Medicinal Use of the Sandalwood Tree


Sandalwood oil holds an important place in Ayurvedic, Tibetan, and Chinese medicine. People used it is to treat bronchitis, the common cold, fever, scabies, dysentery, inflammation of the mouth, infection of the urinary tract, and liver problems. Additionally, in alternative medicine, people value it for digestive, expectorant, carminative and muscle relaxing properties.


Within Indonesia, sandalwood was often one of the only treatments for illnesses until penicillin. In Hawaii, powdered heartwood mixed into a drink to treat diseases of the sex organs, while the leaves went into shampoo to treat lice. Ancient Egyptians used sandalwood oil in the embalming process. People used the nuts of Australian sandalwood trees to treat inflammation, sores and dry skin. In China, sandalwood treated skin issues, hemorrhoids, gonorrhea, diarrhea, and other health problems. 4



sandalwood essential oil


Sandalwood Essential Oil


The oil steam distilled from the sandalwood tree is pale yellow in color and has a fragrance that is sweet, spicy, warm and woody. The unique scent is due to the high concentration of α-santalol and β-Santalol. People use the oil both topically and aromatically for a wide variety of ailments. It has anti-inflammatory, antiseptic, antibacterial, antispasmodic, sedative and analgesic properties. Sometimes, people choose to ingest small amounts of sandalwood essential oil to ease digestive discomfort. You should do this with the supervision of a health professional.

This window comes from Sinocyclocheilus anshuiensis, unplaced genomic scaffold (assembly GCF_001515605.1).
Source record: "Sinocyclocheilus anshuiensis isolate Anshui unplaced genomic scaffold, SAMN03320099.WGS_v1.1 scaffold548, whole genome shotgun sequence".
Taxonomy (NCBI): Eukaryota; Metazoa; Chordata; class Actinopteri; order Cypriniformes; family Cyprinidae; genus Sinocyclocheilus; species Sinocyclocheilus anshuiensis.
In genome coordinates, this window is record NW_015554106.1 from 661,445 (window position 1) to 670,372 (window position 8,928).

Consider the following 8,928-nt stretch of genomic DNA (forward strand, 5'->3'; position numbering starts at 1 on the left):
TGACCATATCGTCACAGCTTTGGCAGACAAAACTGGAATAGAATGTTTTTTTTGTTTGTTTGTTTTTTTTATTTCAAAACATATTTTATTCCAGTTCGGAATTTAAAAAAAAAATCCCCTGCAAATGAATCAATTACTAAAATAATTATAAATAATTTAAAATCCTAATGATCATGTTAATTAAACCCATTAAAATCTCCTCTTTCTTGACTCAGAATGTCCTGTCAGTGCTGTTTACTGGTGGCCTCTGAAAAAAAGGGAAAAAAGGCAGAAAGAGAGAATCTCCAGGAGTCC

Sandalwood essential oil topically speeds the healing of wounds, treats acne, and relieves muscle aches. Aromatically, it promotes a restful night of sleep, eases the pain of headaches and improves memory and concentration. With caution, you can take it in small amounts internally to help treat ulcers and ease digestive issues.



Ideas for Use:



    • Add a few drops of sandalwood essential oil to a warm bath to help promote relaxation before bedtime

    • Mix a drop or two of this essential oil to your daily moisturizer to reduce acne and promote clear skin

    • Diffuse sandalwood essential oil throughout your home to create a meditative atmosphere, increase concentration or improve memory

    • Mix this oil with a carrier oil and massage onto sore muscles to reduce pain and inflammation


Final Thoughts


The unique scent of sandalwood is relaxing, therapeutic, and can instantly transform the atmosphere of a room. Because of its vulnerable position, it is important to ensure that you are purchasing sandalwood incense and oil from reputable, sustainable sources.


It is easy to see why sandalwood has been held in such high regard throughout history. Its use in aromatherapy, cosmetics, perfumes, candles, and incense makes this powerful plant more accessible to all. Whether you are looking to promote feelings of peace and relaxation, rediscover youthful skin, ease the pain of sore muscles or alleviate headaches, sandalwood essential oil can help.


Photo credits: DSLucas/shutterstock.com, StockImageFactory.com/shutterstock.com, AmyLv/shutterstock.com